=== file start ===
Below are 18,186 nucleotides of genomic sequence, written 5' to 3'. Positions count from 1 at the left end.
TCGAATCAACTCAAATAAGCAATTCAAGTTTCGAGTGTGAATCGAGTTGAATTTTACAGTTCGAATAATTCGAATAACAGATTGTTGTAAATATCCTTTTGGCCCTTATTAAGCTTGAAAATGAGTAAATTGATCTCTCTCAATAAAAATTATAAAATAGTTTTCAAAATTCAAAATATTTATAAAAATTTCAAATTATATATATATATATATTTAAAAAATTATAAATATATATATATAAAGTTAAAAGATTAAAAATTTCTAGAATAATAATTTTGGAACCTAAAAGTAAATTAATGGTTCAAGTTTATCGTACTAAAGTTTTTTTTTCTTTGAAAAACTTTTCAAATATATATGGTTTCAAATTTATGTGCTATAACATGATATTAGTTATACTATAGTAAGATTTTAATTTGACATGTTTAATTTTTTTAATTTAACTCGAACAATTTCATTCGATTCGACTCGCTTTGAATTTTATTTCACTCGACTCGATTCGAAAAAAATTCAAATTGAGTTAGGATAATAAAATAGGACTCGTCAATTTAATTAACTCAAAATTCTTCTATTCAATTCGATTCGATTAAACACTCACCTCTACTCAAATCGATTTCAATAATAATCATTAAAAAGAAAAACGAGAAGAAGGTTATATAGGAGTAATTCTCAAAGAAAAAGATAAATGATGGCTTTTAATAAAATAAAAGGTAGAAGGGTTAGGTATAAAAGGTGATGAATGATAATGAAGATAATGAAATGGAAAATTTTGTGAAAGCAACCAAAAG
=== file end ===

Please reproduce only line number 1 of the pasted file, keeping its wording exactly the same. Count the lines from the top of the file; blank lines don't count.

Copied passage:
Below are 18,186 nucleotides of genomic sequence, written 5' to 3'. Positions count from 1 at the left end.